IOL for social reasons 309

Induction for post-term pregnancy 309

IOL versus expectant management for PROM at term 309

Assessing the cervix 310

Methods of induction 310

Care of a woman during IOL 313

Summary 315

Recommended reading 316

References 316

20 Pre-eclampsia – Annette Briley 318

Introduction 318

Signs and symptoms 321

Care during labour 323

Monitoring the maternal and fetal condition in moderate/severe pre-eclampsia 324

Drugs used in the treatment of severe hypertension 326

Management of eclampsia 327

Care during/following an eclamptic fit 328

HELLP syndrome 330

Summary 332

Useful resources 333

References 333

21 Stillbirth and neonatal death – Barbara Kavanagh and Cathy Charles 336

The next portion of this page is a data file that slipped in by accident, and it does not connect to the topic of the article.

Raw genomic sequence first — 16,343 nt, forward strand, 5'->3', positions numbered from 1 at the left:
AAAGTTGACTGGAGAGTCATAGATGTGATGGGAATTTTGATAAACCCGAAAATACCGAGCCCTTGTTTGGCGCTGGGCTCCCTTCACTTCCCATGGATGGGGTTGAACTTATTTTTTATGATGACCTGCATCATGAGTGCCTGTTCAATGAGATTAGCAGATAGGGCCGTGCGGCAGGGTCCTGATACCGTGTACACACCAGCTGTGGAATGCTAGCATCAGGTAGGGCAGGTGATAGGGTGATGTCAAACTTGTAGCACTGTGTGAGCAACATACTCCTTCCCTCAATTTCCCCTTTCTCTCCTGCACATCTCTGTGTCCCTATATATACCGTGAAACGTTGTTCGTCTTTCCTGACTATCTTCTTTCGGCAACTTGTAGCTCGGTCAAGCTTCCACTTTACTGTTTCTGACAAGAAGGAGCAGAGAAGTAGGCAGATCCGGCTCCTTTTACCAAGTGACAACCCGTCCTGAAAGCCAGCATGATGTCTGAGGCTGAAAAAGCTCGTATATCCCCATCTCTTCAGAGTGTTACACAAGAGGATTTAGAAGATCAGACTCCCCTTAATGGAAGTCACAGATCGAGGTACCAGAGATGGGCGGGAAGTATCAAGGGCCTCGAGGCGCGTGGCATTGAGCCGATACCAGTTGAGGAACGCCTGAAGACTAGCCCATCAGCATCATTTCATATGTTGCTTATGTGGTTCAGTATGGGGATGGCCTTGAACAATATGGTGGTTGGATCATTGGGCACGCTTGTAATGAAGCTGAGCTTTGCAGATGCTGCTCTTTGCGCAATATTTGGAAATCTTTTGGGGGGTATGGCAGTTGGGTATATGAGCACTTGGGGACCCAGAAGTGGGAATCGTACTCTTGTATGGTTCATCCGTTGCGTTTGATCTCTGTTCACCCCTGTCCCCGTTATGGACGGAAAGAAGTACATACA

Introduction 336

Definition 337

Incidence and facts 337

Causes and predisposing factors for perinatal death 337

Diagnosing fetal death and decision making 338

Midwifery care in labour following intrauterine death 341

Neonatal death and unexpected death at/after birth 342

Immediate care following stillbirth/NND: precious moments with the baby 343

Ongoing postnatal care 345

Supporting staff 349

Summary 350

Useful contacts 350

References 350

Appendix: Checklist following a pregnancy loss after 24 weeks 353

22 Risk management, litigation and complaints – Cathy Charles 355

Introduction 355

Clinical risk management: learning from adverse events 356

Litigation 357

Vicarious liability of employer 358

Clinical risk management organisations 359

Records 359

Complaints 360

Writing a statement 360

Caring for the mother or father following an adverse event 361

Conclusion 361

Summary 362

Useful contacts 362

References 362

23 Intrapartum blood tests – Vicky Chapman and Julie Davis 364

Blood tests 364

Haematology and coagulopathy 370

Blood bank (immunohaematology) 373

Blood tests for specific conditions and blood pictures 374

Fetal blood tests 376

References 379

24 Medicines and the midwife – Vicky Chapman 381